Pets

Happy Tails: New off-leash area in Swope Park will join other doggie playgrounds

Kansas City will double its off-leash dog parks with the snip of a ribbon Saturday morning in Swope Park.

The off-leash park is east of the Lakeside Nature Center, which is at 4701 E. Gregory Boulevard. When it opens at 10 a.m., the number of dog parks will go from one to two. But dog enthusiasts can take heart. There are signs the city is beginning to catch up on the biggest national trend in park usage of the past 10 years.

Proposals are in the works for small dog parks in Ermine Case Jr. Park near Quality Hill and near Fifth and Locust streets in the River Market area. In the meantime, nearby cities in Jackson County offer some alternatives for those willing to drive a little.

Off-leash areas for dogs have been a fast-growing and much-demanded segment of park use in the past decade. A 2010 study by the nonprofit Trust for Public Land showed there were 569 off-leash dog parks in the nation’s 100 largest cities, which was a 34 percent increase over the previous five years. During the same period, parks overall increased only about 3 percent.

That study ranked Portland, Ore., with the highest number of dog parks per capita — 5.7 parks for every 100,000 people. Kansas City ranked much lower on the list — 83rd — with 0.2 parks for every 100,000.

The Swope Park dog park — a sloping, partially-forested area of four acres for large dogs and one acre with fewer trees for small breeds — is the first success in years of discussion between the city Parks Board, dog lovers and wary neighbors.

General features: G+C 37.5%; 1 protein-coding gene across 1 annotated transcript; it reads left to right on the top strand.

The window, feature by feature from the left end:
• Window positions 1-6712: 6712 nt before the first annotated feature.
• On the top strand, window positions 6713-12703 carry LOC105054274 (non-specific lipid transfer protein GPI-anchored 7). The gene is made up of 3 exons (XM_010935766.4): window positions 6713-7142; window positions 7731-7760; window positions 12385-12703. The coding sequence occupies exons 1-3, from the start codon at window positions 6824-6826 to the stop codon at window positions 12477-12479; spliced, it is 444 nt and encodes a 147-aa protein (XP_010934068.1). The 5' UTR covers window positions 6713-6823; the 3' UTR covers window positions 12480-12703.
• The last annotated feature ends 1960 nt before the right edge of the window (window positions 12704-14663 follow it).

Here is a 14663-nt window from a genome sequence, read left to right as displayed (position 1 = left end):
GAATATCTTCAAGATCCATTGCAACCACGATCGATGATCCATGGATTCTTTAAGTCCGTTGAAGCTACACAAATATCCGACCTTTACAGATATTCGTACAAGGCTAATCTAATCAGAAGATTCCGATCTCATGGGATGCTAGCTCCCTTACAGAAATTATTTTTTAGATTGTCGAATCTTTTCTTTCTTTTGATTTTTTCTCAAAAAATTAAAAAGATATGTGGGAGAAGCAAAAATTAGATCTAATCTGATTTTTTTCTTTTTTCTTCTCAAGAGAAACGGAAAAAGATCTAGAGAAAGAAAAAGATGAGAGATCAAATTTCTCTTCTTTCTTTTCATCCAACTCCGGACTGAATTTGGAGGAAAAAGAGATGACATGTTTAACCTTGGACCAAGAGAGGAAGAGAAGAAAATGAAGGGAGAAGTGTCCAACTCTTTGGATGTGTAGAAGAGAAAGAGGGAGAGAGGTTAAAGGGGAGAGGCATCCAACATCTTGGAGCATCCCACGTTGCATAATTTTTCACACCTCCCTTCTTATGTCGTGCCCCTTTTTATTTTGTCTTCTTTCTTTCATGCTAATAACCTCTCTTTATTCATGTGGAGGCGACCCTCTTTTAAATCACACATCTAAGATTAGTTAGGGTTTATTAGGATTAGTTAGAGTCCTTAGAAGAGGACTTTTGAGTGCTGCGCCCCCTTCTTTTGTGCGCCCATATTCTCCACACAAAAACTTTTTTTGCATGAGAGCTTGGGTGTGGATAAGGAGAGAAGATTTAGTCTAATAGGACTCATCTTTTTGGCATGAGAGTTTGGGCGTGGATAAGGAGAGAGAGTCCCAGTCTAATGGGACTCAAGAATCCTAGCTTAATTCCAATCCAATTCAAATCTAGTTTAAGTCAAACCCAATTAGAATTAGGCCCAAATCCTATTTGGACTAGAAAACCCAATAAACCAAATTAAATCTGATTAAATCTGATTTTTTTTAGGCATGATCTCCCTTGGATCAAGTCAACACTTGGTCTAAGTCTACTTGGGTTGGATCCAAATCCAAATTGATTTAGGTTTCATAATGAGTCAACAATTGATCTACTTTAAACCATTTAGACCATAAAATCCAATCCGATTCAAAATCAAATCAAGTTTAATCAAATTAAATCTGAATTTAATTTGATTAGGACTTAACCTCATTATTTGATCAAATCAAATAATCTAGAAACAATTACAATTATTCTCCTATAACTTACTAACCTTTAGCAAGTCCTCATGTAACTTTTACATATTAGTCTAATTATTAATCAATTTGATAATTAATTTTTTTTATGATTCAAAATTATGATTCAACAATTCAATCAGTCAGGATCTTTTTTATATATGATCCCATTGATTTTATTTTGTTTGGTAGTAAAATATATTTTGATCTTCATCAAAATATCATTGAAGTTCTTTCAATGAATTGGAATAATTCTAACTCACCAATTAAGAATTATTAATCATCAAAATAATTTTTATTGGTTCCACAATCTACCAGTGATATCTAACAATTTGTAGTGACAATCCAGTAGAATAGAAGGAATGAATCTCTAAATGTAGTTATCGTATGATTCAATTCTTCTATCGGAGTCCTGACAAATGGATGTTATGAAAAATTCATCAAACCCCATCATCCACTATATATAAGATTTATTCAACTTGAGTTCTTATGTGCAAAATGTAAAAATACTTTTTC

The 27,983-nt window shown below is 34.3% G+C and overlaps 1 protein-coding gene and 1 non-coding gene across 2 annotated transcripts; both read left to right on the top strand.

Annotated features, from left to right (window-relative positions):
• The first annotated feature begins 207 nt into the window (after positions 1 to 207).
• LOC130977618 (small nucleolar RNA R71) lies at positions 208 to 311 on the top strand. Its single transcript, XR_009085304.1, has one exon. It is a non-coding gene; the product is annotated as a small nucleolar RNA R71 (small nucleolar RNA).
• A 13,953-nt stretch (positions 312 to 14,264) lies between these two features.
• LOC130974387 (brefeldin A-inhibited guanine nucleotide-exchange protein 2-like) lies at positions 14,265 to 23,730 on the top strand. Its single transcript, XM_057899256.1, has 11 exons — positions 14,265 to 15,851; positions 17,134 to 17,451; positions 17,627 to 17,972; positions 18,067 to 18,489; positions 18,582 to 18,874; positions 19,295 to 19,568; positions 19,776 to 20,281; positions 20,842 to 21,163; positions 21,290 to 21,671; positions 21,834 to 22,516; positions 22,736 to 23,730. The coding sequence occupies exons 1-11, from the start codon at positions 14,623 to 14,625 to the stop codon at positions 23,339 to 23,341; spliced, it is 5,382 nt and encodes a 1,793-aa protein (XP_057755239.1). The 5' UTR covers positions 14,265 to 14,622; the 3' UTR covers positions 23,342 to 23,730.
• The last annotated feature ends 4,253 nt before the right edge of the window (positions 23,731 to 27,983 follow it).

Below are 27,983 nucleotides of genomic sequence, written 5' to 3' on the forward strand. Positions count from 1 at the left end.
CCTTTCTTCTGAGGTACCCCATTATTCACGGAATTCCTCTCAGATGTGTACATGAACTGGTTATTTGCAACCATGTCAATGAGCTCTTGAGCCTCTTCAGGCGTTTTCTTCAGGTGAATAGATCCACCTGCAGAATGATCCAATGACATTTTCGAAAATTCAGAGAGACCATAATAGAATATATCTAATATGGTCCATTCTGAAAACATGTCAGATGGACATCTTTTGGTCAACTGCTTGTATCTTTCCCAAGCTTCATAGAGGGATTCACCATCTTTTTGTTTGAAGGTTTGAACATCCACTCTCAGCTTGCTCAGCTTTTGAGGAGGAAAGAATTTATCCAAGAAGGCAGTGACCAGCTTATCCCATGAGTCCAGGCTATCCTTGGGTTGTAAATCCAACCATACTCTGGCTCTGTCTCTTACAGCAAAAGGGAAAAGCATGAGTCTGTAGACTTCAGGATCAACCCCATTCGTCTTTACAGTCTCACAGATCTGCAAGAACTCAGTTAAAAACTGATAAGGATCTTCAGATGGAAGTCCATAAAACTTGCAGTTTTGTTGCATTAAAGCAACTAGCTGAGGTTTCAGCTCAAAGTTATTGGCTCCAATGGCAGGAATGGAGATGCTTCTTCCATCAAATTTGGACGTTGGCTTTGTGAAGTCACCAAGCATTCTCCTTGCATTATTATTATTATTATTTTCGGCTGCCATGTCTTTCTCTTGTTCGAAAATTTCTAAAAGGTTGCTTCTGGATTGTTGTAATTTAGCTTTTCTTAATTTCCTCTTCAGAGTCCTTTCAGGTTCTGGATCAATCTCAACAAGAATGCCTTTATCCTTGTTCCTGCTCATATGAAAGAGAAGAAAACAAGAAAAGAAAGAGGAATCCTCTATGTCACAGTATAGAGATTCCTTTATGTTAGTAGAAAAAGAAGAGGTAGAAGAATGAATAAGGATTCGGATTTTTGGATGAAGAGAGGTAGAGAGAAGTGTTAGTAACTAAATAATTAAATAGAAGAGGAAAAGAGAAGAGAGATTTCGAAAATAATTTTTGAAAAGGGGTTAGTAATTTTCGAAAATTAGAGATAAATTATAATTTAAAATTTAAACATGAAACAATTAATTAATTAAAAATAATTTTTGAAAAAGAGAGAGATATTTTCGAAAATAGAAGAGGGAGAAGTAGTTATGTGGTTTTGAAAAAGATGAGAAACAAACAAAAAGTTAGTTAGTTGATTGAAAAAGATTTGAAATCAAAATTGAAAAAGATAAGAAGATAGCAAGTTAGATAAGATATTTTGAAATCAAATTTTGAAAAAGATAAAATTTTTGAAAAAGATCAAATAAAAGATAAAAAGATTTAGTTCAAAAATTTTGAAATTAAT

Dog owners got the ball rolling in 2007, when they requested that more park space be set aside for dogs to run free. Penn Valley Park, south of the Liberty Memorial, then had the only off-leash area in the city.

The city set about finding possible sites in every one of the six council districts, plus the downtown area. One controversial proposal for an off-leash area in Sunnyside Park eventually was rejected because residents in the Waldo neighborhood objected to it.

After numerous public hearings in 2009 and 2010, the city made its list final.

It was then up to dog park advocates to put proposals for development and funding through the Public Improvements Advisory Committee. The Swope Park off-leash area was financed with $205,331 in PIAC funds.

Two proposals for small dog parks are moving forward for the area around downtown.

The 5th and Locust site, near the Heart of America Bridge, would make use of about an acre of vacant land owned by the Missouri Department of Transportation. That proposal, which is in the beginning stages, would include some benches and a double-gated fence, said Mark Rowlands, director of the Downtown and River Market Community Improvement Districts.

The Case Park project will add a dog run to the hilly section in the northern part of the park, near Seventh Street and Pennsylvania, Rowlands said.

Dog parks are beneficial for both animals and people, say advocates. And the ones that have been built in other parts of the metro have been popular.

The Happy Tails Park in Lee’s Summit, for instance, has been routinely crowded enough that the city is planning a second off-leash area.